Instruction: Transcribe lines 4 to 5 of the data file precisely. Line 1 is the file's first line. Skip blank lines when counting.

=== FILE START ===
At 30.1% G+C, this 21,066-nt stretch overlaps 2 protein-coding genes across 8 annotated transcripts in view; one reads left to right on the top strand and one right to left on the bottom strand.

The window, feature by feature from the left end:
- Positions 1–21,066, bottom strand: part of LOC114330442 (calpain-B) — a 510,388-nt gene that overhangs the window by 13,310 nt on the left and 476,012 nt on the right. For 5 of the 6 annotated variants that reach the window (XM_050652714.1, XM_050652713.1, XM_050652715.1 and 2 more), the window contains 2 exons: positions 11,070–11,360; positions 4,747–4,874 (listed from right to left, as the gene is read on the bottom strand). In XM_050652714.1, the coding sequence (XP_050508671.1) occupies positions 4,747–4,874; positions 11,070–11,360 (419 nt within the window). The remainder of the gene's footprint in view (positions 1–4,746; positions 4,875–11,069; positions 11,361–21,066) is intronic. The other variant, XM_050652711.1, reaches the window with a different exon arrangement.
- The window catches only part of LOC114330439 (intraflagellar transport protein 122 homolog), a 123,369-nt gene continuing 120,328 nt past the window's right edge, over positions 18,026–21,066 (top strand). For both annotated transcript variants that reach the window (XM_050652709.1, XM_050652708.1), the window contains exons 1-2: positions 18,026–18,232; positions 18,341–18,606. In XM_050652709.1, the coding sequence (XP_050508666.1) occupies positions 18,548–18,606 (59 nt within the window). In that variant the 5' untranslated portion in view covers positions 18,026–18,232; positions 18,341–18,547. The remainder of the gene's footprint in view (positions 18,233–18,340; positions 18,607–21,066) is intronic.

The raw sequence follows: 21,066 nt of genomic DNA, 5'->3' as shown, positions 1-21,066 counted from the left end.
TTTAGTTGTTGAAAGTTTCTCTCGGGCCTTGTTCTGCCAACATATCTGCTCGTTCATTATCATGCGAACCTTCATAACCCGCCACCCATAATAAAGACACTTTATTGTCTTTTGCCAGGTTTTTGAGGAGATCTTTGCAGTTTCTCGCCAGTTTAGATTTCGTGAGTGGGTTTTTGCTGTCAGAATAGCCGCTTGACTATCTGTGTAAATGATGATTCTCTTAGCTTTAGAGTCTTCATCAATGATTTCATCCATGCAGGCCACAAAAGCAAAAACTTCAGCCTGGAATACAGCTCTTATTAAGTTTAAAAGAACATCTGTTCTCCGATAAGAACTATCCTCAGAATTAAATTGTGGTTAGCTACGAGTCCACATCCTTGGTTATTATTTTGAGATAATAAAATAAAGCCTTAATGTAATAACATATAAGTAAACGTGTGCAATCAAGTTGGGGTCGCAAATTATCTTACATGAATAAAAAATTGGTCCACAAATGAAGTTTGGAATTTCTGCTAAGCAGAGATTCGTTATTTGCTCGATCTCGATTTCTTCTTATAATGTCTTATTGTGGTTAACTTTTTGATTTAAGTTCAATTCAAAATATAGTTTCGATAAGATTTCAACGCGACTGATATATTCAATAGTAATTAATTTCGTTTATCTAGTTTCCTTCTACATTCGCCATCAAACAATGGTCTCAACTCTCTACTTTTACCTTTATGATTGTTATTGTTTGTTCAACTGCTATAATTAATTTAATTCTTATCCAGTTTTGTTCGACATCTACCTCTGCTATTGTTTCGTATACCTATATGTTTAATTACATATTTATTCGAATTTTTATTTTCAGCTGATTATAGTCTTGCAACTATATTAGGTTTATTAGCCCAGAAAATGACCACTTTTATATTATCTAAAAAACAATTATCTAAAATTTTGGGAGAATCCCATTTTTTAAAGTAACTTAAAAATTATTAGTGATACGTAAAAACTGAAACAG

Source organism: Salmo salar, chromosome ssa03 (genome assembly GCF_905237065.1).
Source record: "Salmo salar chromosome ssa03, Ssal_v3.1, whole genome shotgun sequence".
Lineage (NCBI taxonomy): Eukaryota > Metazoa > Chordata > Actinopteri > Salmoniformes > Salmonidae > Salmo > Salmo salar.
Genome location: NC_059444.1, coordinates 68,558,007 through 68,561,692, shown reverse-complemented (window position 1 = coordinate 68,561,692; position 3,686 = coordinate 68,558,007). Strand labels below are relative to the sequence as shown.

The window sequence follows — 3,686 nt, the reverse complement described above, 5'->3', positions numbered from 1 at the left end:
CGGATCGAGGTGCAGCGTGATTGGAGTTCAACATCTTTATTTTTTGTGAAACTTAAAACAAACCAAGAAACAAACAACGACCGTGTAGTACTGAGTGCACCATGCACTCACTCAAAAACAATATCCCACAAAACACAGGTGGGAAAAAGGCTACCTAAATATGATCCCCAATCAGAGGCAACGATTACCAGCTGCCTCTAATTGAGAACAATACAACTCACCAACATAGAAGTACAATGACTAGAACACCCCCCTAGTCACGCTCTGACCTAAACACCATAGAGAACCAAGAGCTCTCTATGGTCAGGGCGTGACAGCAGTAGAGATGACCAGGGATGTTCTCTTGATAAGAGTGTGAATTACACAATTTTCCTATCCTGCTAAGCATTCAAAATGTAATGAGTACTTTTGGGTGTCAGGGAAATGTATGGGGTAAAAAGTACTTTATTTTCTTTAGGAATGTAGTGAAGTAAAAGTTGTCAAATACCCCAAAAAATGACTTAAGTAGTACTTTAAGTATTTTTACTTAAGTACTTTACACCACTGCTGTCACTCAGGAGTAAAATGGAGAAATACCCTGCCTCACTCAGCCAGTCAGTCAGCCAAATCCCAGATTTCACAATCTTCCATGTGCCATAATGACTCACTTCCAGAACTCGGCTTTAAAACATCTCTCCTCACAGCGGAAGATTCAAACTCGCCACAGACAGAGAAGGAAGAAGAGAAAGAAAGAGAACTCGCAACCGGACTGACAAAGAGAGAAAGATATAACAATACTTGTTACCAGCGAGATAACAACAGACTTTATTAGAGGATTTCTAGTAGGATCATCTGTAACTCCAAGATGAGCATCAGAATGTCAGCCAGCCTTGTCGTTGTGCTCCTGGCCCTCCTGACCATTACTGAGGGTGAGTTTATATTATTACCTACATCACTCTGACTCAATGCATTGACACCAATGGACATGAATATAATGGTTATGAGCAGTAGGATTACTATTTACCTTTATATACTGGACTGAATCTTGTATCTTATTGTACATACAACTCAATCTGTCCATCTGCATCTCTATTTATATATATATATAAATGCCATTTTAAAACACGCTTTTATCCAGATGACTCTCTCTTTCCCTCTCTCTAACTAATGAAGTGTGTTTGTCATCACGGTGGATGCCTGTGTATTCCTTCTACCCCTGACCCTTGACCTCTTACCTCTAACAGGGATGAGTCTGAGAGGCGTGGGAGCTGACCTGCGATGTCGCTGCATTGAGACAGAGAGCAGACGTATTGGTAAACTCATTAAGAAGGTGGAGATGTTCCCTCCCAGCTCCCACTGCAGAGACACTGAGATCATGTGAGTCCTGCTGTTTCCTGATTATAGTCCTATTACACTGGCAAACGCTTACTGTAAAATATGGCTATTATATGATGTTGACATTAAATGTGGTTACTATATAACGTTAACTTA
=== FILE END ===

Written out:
- The window catches only part of LOC114330439 (intraflagellar transport protein 122 homolog), a 123,369-nt gene continuing 120,328 nt past the window's right edge, over positions 18,026–21,066 (top strand). For both annotated transcript variants that reach the window (XM_050652709.1, XM_050652708.1), the window contains exons 1-2: positions 18,026–18,232; positions 18,341–18,606. In XM_050652709.1, the coding sequence (XP_050508666.1) occupies positions 18,548–18,606 (59 nt within the window). In that variant the 5' untranslated portion in view covers positions 18,026–18,232; positions 18,341–18,547. The remainder of the gene's footprint in view (positions 18,233–18,340; positions 18,607–21,066) is intronic.

The raw sequence follows: 21,066 nt of genomic DNA, 5'->3' as shown, positions 1-21,066 counted from the left end.